Millennials’ Food Habits Are as Distinctive as Their Social Media Habits



We recently had the great pleasure of dining with some Millennials as part of our research
on the generation’s eating habits that are transforming the food industry. Innovaro, a market research company that provides insights about new market opportunities to its subscribers,
has been gracious enough to incorporate our findings in a report it  published on the topic. Without violating any of Innovaro’s copyrights or our guests’ privacy, we want to share a couple of brief vignettes on what transpired that night at a great Middle Eastern restaurant in Washington, D.C.

Forty percent of Millennials are non-white and 20% have an immigrant parent. Their eclectic tastes in food reflect these demographic characteristics. Growing up they shared food with peers who came from vastly different backgrounds with a wide variety of cuisines and spices. Far more than the members of older generations when they were young, Millennials are adventurous eaters, willing to try something new at least once and more comfortable with a wider variety of taste temptations. At our dinner, an African-American female Millennial was eating a plate of steak tartare and recommending it to her peers as something she had recently tried and really liked.  A white German-Catholic male eagerly downed hummus, babbaganouch and tabouli and remarked how marvelous it was to be able to eat foods no one in his neighborhood in Cincinnati had even heard of when he was growing up, let alone ate. A white male with a Finnish last name, remembered how he used to eat out in different neighborhoods in his home town of Ishpeming, Michigan in order to experiment with different ethnic cuisines. He heartily recommended Cornish pasties to his peers should they ever find themselves in Michigan’s Upper Peninsula.

Millennials bring this same taste for adventure into their cooking habits, albeit with a strong dash of social media. The Millennials we dined with had all used YouTube videos to figure out how to prepare something at home. The process began with an Internet search for recipes, then a quick trip to the store to buy the ingredients, and finally cooking it with their iPad next to the stove for easy reference.  Preparing a “nice” meal was not a frequent occurrence, but reserved for special events or celebrations that warranted the investment of time. Only a few had learned to cook from their parents, whose food preferences tended to be much narrower than their own.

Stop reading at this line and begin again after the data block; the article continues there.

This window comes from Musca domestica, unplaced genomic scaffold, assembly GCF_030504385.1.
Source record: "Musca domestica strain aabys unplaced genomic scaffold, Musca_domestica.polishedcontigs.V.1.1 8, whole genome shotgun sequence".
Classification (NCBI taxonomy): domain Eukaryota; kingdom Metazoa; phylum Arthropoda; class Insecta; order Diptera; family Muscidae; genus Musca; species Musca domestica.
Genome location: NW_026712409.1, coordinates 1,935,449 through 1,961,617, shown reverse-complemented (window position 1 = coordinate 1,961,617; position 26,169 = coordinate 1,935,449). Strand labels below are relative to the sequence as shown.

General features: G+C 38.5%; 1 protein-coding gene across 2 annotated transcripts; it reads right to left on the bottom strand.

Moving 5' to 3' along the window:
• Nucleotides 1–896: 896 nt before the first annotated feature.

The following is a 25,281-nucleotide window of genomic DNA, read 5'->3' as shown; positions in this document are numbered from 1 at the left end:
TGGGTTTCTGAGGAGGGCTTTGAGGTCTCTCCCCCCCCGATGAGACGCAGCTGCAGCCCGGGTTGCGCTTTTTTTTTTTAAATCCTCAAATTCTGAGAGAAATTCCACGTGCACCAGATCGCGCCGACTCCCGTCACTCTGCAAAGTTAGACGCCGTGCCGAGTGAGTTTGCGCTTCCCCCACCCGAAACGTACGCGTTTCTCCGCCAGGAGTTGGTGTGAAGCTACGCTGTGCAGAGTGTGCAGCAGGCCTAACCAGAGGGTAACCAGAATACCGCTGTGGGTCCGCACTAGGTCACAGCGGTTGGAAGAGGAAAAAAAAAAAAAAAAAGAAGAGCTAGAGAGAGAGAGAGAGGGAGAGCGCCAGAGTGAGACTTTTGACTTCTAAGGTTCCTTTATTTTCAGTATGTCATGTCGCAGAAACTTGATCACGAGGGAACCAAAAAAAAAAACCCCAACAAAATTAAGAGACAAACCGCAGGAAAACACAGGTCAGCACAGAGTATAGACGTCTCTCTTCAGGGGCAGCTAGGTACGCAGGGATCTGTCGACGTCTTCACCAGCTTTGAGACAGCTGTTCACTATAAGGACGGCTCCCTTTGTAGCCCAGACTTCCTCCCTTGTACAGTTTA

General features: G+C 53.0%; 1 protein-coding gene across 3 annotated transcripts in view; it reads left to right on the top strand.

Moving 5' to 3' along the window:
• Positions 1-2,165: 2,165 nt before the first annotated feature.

The Millennials we dined with loved to watch the Food Network and its clones. The show, “Diners, Drive-ins, and Dives” represented the perfect blend for them of cheap food, unique to its locale (Millennials are very into “locality”), that could be eaten as part of a fun experience. Almost every one of them could remember watching cooking shows growing up and many had taken cooking courses to learn how to do what they had seen on TV.

Having been raised by fathers who were as much involved with parenting as their mothers, Millennials are much less likely to believe that gender should play a role in other activities in life. So perhaps the biggest difference from older generations when it came to food and cooking that we observed with our friendly focus group was that there was no distinction between the males and females on this topic. Welcome to the Millennial food era.

Download the full text of the 16pg
Innovaro Global Lifestyles report, Millennials and Food,
after you register with very basic info on this page:
http://innovaro.com/millennials-and-food/


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